Let’s talk about employee productivity. How do you feel about the amount of work you and your employees get done each and every day? Are you satisfied with what you’re getting accomplished? Or do you feel like your workplace productivity needs a swift kick in the pants?
If you fall into that second category, you aren’t alone. As a business owner, you have a lot on your plate. In fact, a whopping 72% of business owners feel overwhelmed by their roles and responsibilities.
You brought on employees to grow your business and lighten your own load, so it’s understandable that you want them to be as efficient and productive as possible. But here’s a scary statistic: During a typical eight-hour workday, the average worker is only productive for about three hours. Yikes. That’s hardly enough focused hours to move tasks from your “to-do” list to your “done” list at a reasonable pace.
Here’s the good news: You can do something about it. In this guide, we’re sharing some strategies you can use to boost productivity (and employee engagement too).
Before we get into the actual strategies, let’s talk about the employee engagement piece of the puzzle, because it’s important when improving employee productivity.
What is employee engagement? As Kevin Kruse explains in an article for Forbes, it’s the level of emotional commitment your employees have to your business and your goals.
Employee engagement has become a bit of a buzzword in recent years, and it offers a slew of benefits for employers including:
That increased employee productivity piece is the one we really want to focus on, and employee engagement is directly linked to productivity. As research from Gallup found, lower employee engagement scores mean lower productivity and profitability.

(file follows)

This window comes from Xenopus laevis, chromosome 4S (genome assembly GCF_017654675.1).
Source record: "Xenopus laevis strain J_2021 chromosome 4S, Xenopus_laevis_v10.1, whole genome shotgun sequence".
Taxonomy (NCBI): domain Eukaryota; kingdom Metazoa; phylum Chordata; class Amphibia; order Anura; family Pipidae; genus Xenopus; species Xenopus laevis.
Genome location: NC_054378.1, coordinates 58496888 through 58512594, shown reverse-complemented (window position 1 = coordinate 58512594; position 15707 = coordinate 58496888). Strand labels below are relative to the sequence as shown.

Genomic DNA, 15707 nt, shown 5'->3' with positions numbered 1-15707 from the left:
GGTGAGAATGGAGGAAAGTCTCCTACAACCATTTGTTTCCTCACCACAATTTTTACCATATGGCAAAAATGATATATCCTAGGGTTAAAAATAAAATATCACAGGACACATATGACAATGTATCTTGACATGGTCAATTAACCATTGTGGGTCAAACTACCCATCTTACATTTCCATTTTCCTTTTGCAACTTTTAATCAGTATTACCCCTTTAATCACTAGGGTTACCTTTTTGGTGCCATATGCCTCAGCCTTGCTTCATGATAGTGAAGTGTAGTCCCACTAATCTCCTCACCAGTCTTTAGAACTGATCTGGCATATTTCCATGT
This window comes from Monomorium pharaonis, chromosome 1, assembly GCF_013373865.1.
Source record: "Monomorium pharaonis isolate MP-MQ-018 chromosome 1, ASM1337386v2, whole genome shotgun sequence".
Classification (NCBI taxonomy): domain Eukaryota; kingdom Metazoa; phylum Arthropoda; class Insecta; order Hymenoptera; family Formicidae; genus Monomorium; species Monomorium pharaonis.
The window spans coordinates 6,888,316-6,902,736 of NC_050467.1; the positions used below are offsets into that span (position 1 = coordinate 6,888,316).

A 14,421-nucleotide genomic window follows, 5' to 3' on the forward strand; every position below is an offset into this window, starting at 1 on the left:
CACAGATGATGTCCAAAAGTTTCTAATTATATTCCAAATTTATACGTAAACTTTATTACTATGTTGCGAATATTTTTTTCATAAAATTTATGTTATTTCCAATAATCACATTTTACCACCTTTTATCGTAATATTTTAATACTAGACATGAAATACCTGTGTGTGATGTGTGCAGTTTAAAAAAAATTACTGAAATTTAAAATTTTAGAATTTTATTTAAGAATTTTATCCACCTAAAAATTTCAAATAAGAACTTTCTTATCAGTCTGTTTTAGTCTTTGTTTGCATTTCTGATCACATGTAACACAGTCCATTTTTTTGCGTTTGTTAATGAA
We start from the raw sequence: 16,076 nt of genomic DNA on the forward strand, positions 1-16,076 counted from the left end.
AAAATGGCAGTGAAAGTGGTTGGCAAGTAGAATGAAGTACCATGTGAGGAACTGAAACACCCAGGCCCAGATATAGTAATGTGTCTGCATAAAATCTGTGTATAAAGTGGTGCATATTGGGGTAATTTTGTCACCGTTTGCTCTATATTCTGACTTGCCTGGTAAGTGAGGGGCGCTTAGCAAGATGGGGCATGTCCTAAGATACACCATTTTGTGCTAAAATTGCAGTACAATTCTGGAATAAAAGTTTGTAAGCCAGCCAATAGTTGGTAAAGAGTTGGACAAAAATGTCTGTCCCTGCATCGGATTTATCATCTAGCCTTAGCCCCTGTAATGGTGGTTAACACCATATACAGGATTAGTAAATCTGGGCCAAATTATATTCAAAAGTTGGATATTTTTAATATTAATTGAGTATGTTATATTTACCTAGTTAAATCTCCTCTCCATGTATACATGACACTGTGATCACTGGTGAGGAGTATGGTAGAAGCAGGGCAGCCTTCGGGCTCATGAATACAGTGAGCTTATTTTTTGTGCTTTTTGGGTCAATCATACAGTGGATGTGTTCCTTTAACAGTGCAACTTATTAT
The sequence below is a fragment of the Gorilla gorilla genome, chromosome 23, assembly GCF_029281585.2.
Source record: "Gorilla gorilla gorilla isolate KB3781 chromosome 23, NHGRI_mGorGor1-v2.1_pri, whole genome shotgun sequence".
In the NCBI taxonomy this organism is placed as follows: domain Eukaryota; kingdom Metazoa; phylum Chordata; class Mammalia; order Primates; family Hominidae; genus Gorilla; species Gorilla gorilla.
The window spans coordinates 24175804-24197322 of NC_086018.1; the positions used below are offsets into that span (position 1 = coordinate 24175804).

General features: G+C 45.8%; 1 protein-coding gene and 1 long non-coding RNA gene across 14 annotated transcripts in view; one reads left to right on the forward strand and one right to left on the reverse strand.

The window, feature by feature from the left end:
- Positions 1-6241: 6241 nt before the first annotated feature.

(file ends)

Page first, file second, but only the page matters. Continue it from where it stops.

Productive employees offer a lot of advantages. But, how do you make this happen? How do you encourage employees to get more done—without being harsh and unreasonable?
Let’s cover eight different strategies you can use to boost productivity on your team.
67% of workers say spending too much time in meetings distracts them from the core responsibilities of their jobs.
Meetings are an important and sometimes even beneficial aspect of the working world. Perhaps plenty gets accomplished during your Monday morning staff meeting and you can’t imagine not hosting your quarterly goal conversation.
Nobody is saying you need to eliminate your team’s meetings altogether. Instead, this is about ensuring each and every time you take up hours on your team’s calendar, it’s a worthy use of their time and energy. Here are a few ways to make this happen:
It’s tough for your team to boost their productivity and improve time management skills if they don’t know where their work hours are currently going. That’s why time tracking is so advantageous. It gives you and your team members a crystal clear idea of how they’re spending their work time so that they can identify areas for improvement.
Make time tracking a core part of how your team gets work done by introducing it to new employees during your onboarding process. Frame this as a way to empower your employees to own their work hours, rather than as a monitoring activity.
Don’t worry—one survey found that 79% of respondents agree that it’s perfectly okay for employers to monitor employees’ work-related tasks.
Time tracking should save time, not waste it. Hourly automatically tracks your employees’ time and location and helps your team get more done.
An estimated 45% of work activities could be automated using technology. So, if your employees are currently spending a lot of time on repetitive, mindless tasks on a daily basis, it’s time to streamline those processes and lighten their loads.
The concept of automation seems intimidating to a lot of business owners. But rest assured that it doesn’t need to be anything overly complex and there are plenty of technology solutions that make automation straightforward.
For example, you could look for a specialized solution like Hourly to automate tasks like timesheets and payroll. Or, a tool like Zapier can link together some of the apps you’re already using to automate common workflows.
With automation, important work still gets done—without a ton of elbow grease from your team.
If you want your employees to get more done, that means you need to be involved in every aspect of their work. You should be looking over their shoulders and dictating how they get their work accomplished, right? Wrong.